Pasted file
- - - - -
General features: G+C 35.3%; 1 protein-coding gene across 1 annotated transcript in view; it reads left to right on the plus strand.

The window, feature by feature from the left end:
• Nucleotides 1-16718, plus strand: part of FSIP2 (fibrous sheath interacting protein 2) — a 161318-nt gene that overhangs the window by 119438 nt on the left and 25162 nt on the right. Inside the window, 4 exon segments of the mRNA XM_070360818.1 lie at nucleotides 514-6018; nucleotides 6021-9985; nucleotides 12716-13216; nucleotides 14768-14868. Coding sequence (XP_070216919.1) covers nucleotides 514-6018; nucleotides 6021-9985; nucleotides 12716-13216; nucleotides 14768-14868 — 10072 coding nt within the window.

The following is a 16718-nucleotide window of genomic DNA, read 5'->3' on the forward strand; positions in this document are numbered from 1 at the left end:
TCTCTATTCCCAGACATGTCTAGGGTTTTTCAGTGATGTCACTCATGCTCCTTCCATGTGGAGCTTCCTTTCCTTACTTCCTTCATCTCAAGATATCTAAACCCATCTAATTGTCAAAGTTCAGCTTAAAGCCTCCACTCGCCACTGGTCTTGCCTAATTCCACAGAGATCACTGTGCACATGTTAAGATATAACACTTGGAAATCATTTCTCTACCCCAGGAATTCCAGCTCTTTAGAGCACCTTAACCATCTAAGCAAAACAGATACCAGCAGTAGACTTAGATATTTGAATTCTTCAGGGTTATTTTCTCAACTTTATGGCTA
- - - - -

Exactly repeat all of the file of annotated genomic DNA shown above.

General features: G+C 35.3%; 1 protein-coding gene across 1 annotated transcript in view; it reads left to right on the plus strand.

The window, feature by feature from the left end:
• Nucleotides 1-16718, plus strand: part of FSIP2 (fibrous sheath interacting protein 2) — a 161318-nt gene that overhangs the window by 119438 nt on the left and 25162 nt on the right. Inside the window, 4 exon segments of the mRNA XM_070360818.1 lie at nucleotides 514-6018; nucleotides 6021-9985; nucleotides 12716-13216; nucleotides 14768-14868. Coding sequence (XP_070216919.1) covers nucleotides 514-6018; nucleotides 6021-9985; nucleotides 12716-13216; nucleotides 14768-14868 — 10072 coding nt within the window.

The following is a 16718-nucleotide window of genomic DNA, read 5'->3' on the forward strand; positions in this document are numbered from 1 at the left end:
TCTCTATTCCCAGACATGTCTAGGGTTTTTCAGTGATGTCACTCATGCTCCTTCCATGTGGAGCTTCCTTTCCTTACTTCCTTCATCTCAAGATATCTAAACCCATCTAATTGTCAAAGTTCAGCTTAAAGCCTCCACTCGCCACTGGTCTTGCCTAATTCCACAGAGATCACTGTGCACATGTTAAGATATAACACTTGGAAATCATTTCTCTACCCCAGGAATTCCAGCTCTTTAGAGCACCTTAACCATCTAAGCAAAACAGATACCAGCAGTAGACTTAGATATTTGAATTCTTCAGGGTTATTTTCTCAACTTTATGGCTA